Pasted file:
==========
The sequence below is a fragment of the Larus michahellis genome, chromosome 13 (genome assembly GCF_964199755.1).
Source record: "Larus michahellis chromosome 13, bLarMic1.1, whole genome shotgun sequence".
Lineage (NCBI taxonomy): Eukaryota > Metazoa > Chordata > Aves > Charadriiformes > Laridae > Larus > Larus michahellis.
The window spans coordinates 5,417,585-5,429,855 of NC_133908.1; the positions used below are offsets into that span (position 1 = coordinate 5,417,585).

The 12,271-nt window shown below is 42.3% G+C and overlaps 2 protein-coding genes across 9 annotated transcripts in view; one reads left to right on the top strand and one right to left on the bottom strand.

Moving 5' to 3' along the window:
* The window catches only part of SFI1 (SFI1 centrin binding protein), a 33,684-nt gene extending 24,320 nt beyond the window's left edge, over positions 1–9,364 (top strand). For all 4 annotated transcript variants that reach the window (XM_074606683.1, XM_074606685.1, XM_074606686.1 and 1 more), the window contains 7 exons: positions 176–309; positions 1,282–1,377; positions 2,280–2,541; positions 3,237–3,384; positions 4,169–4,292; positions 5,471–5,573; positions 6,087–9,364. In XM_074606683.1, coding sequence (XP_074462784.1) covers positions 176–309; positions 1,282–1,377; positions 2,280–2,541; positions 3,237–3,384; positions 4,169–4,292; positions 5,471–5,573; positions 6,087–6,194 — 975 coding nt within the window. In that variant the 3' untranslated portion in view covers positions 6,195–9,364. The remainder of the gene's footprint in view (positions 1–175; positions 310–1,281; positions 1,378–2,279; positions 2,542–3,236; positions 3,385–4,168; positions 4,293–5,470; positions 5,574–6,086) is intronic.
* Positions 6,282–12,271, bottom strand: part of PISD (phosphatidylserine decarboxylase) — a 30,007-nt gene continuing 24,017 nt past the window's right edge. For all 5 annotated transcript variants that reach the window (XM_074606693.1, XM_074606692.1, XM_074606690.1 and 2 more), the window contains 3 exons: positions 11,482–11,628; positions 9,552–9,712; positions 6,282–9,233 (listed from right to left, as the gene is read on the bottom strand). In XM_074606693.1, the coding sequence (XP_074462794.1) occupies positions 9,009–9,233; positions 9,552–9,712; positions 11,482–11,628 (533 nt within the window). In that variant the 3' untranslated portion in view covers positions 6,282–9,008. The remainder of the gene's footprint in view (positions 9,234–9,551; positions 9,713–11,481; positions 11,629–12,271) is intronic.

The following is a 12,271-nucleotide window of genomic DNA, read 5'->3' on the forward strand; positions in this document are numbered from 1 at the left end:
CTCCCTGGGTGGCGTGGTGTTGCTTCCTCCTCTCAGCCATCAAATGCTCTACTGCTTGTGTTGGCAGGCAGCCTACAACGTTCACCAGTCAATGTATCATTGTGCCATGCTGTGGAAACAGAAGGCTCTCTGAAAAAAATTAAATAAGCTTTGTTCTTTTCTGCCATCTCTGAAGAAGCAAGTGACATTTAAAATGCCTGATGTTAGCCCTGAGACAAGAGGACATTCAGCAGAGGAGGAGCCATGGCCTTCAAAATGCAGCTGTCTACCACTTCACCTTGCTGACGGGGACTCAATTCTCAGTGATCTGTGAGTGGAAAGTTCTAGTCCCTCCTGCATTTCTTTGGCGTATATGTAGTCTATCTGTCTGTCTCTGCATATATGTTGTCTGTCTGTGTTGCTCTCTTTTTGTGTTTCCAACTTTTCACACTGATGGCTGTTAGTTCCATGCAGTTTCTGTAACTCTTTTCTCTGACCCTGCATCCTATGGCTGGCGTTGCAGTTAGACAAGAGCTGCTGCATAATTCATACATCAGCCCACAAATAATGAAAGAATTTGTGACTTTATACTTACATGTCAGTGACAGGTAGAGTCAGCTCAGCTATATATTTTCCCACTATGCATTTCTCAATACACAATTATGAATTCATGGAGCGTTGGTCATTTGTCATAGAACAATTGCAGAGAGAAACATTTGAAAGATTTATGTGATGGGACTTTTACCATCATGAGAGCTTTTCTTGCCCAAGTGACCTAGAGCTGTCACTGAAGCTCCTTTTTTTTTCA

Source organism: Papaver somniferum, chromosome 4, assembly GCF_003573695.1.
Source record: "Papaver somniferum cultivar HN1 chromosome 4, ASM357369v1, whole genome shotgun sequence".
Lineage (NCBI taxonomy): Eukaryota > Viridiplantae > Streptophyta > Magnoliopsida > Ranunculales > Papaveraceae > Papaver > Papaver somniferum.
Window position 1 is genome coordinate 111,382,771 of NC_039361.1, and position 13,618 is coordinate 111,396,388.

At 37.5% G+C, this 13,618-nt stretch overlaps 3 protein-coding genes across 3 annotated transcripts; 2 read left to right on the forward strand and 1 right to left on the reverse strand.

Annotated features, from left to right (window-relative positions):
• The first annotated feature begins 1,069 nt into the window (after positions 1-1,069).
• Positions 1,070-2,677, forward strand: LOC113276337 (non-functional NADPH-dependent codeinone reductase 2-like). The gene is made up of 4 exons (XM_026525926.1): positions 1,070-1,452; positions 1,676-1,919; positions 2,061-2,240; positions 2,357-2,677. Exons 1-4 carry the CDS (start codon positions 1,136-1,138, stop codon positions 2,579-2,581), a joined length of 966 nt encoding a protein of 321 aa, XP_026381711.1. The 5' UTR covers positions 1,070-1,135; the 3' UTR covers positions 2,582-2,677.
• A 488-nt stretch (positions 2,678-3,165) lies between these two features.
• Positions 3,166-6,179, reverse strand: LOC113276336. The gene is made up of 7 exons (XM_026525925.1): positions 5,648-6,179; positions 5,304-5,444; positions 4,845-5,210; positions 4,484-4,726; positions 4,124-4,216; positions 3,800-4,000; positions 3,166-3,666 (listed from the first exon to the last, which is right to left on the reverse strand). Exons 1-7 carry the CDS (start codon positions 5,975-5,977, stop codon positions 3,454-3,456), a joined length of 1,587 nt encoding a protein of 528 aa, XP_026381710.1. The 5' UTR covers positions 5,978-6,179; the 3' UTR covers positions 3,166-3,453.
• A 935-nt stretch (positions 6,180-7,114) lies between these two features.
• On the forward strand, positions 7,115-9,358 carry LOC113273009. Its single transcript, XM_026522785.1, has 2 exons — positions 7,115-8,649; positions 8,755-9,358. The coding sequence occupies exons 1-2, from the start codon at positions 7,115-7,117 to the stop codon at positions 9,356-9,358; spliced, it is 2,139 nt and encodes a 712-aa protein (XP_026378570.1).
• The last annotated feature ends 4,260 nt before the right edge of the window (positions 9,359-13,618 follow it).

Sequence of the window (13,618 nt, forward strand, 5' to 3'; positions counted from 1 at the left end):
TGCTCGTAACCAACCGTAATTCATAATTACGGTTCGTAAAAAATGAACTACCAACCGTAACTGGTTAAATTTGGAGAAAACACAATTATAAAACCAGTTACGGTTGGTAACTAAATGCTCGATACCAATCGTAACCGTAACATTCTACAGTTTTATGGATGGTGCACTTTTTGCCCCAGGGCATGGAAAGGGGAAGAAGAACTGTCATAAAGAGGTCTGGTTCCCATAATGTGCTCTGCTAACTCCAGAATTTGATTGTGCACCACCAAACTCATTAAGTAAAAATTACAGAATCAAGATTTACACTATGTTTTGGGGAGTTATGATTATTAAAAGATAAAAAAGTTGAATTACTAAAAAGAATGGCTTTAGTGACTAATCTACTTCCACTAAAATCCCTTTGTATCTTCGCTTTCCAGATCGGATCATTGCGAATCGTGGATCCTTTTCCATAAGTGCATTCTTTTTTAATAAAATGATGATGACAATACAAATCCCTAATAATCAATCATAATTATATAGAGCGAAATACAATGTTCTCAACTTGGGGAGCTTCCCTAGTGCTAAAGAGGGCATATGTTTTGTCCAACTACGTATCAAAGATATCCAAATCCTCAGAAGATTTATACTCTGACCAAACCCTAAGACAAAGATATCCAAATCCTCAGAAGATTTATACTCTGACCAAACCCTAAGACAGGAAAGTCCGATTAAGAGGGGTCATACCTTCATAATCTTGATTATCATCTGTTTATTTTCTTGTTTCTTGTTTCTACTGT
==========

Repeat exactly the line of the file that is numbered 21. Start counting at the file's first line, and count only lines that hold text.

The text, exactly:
• A 935-nt stretch (positions 6,180-7,114) lies between these two features.